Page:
This section is from the book "The Steward's Handbook And Guide To Party Catering", by Jessup Whitehead. Also available from Amazon: Larousse Gastronomique.
An article of necessity now for every good dinner or supper in the winter and spring. Is thought not to have the delicate crispness so much esteemed until after frost. It should be kept in ice water for a few hours before it is used. The heart stalks are eaten raw with salt. The fashions change as to the method of serving; the tall celery glasses set upon the table form the handiest and handsomest medium, but having become so exceedingly common they are discarded at present at fashionable tables, and the celery is laid upon very long and narrow-dishes. It is almost invariably eaten with the fingers. The principal use next made of celery is in salads, or as a salad alone, cut in dice, with oil, salt, pepper and vinegar shaken up in it.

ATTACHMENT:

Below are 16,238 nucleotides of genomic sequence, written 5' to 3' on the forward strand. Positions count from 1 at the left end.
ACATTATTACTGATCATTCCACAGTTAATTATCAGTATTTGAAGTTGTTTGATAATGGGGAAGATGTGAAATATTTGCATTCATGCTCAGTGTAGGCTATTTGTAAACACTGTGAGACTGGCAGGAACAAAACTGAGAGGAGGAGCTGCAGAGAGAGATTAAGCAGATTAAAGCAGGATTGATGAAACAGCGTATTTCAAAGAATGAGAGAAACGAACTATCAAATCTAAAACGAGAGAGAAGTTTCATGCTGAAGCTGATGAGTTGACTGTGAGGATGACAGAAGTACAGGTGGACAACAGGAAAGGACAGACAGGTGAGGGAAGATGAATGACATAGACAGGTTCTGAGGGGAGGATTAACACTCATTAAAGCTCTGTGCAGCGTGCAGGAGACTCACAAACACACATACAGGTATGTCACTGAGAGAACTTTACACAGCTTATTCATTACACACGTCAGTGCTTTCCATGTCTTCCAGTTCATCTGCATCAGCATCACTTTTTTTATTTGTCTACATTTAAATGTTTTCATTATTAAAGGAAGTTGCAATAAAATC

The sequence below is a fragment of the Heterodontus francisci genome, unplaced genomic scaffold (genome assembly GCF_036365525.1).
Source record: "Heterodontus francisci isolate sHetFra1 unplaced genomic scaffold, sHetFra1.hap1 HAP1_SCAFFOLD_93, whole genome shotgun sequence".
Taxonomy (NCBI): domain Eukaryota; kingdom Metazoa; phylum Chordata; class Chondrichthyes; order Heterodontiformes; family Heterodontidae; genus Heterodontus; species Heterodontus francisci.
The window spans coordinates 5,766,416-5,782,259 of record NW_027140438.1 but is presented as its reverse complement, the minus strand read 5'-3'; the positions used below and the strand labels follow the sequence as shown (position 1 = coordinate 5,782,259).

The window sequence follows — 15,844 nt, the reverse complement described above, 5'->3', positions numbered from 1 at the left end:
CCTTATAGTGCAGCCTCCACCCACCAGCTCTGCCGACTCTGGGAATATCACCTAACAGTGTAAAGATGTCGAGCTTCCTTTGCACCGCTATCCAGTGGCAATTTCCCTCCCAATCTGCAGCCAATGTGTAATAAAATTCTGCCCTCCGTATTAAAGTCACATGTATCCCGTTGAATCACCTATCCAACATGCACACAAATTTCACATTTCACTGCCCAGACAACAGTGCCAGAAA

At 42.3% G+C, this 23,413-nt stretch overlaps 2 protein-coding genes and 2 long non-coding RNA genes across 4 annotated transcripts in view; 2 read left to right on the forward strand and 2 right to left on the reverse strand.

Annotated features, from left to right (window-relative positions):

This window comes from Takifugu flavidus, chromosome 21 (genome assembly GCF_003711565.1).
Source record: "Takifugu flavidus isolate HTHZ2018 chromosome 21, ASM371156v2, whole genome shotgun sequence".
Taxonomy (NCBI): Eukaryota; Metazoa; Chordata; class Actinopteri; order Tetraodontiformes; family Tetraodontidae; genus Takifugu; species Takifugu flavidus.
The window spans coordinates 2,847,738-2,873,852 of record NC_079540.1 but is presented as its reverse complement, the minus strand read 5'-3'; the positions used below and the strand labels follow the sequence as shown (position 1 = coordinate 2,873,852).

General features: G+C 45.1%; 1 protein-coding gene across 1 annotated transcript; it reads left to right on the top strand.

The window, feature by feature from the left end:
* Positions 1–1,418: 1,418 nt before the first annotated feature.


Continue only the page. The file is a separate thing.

The stalks cut in finger lengths, stewed in stock, served with brown gravy.
The stalks cut in lengths, parboiled, drained, egged, breaded and fried.
Stewed in stock, served on toast spread with marrow.
A most useful kitchen adjunct. It can be made in two ways: 1st, essence of celeri poured over a tablet of table-salt, and the salt then dried, powdered by rubbing one half on the other, and then bottled and closely corked; 2nd, by using ground celery seeds. These are prepared in a pepper-mil] and mixed with salt in the proportion of 2 oz. to the 1 lb. of salt.